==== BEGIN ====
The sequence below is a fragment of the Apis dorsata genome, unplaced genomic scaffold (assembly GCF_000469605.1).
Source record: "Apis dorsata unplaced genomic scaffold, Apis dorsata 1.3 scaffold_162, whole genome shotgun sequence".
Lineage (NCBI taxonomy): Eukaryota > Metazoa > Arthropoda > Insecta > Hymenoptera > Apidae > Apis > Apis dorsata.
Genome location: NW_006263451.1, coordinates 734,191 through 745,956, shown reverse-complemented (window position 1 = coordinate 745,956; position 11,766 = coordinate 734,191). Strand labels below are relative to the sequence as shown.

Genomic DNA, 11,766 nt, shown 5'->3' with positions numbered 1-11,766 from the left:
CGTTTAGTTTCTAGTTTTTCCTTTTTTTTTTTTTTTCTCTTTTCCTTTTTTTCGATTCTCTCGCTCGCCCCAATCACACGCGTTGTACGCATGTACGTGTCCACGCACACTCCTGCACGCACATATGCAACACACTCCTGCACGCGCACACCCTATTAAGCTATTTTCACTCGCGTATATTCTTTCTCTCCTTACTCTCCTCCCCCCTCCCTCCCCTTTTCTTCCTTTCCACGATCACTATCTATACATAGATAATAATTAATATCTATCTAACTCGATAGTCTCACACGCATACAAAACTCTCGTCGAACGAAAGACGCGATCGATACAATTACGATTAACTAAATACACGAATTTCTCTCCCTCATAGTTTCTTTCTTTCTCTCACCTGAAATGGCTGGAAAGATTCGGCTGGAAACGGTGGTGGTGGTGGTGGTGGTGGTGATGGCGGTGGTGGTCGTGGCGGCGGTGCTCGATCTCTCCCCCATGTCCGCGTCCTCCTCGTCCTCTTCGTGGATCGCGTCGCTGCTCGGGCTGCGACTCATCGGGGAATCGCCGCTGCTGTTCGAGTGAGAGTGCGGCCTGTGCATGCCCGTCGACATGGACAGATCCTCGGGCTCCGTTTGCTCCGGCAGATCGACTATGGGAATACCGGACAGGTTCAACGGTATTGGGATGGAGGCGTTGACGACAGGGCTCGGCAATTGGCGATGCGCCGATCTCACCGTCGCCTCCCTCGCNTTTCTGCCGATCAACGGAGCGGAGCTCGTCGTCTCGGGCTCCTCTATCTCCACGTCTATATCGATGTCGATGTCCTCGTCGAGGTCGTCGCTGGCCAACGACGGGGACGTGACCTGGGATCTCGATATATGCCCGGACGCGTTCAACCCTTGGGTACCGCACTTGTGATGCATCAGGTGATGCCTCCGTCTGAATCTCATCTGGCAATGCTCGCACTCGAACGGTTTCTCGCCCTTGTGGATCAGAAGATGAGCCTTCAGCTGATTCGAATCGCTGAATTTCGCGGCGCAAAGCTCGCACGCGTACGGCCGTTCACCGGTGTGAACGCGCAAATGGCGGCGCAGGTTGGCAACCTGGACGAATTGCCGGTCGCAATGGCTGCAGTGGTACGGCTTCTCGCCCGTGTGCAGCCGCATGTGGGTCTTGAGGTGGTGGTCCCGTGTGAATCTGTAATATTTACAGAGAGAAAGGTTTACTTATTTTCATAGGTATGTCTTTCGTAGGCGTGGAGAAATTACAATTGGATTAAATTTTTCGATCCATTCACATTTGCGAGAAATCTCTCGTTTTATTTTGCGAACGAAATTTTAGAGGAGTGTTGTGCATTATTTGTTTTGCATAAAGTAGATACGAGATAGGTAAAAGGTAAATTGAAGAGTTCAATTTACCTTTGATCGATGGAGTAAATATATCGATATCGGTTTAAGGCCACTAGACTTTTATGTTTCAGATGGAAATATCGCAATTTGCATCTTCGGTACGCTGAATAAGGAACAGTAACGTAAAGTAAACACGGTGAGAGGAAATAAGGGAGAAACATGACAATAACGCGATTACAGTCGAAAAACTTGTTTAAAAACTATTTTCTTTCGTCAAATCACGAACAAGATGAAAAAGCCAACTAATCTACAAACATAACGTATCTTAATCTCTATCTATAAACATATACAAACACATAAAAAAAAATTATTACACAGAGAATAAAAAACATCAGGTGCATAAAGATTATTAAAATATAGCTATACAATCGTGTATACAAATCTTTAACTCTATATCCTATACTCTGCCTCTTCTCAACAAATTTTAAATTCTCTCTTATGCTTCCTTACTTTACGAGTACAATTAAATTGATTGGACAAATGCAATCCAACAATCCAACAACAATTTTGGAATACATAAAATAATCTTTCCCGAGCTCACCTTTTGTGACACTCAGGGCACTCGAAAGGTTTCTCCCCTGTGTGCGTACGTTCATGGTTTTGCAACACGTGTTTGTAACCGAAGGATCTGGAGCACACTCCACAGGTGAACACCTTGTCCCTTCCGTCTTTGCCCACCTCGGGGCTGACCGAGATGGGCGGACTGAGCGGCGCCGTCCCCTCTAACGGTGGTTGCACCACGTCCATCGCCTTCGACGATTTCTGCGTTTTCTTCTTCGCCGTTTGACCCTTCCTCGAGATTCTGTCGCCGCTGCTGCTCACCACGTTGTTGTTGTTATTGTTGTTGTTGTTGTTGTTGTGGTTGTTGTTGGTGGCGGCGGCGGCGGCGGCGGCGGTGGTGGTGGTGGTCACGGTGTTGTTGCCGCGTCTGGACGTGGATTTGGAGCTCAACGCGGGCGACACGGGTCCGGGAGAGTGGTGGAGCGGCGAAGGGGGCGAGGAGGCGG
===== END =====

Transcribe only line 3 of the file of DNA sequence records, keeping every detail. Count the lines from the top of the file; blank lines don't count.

Lineage (NCBI taxonomy): Eukaryota > Metazoa > Arthropoda > Insecta > Hymenoptera > Apidae > Apis > Apis dorsata.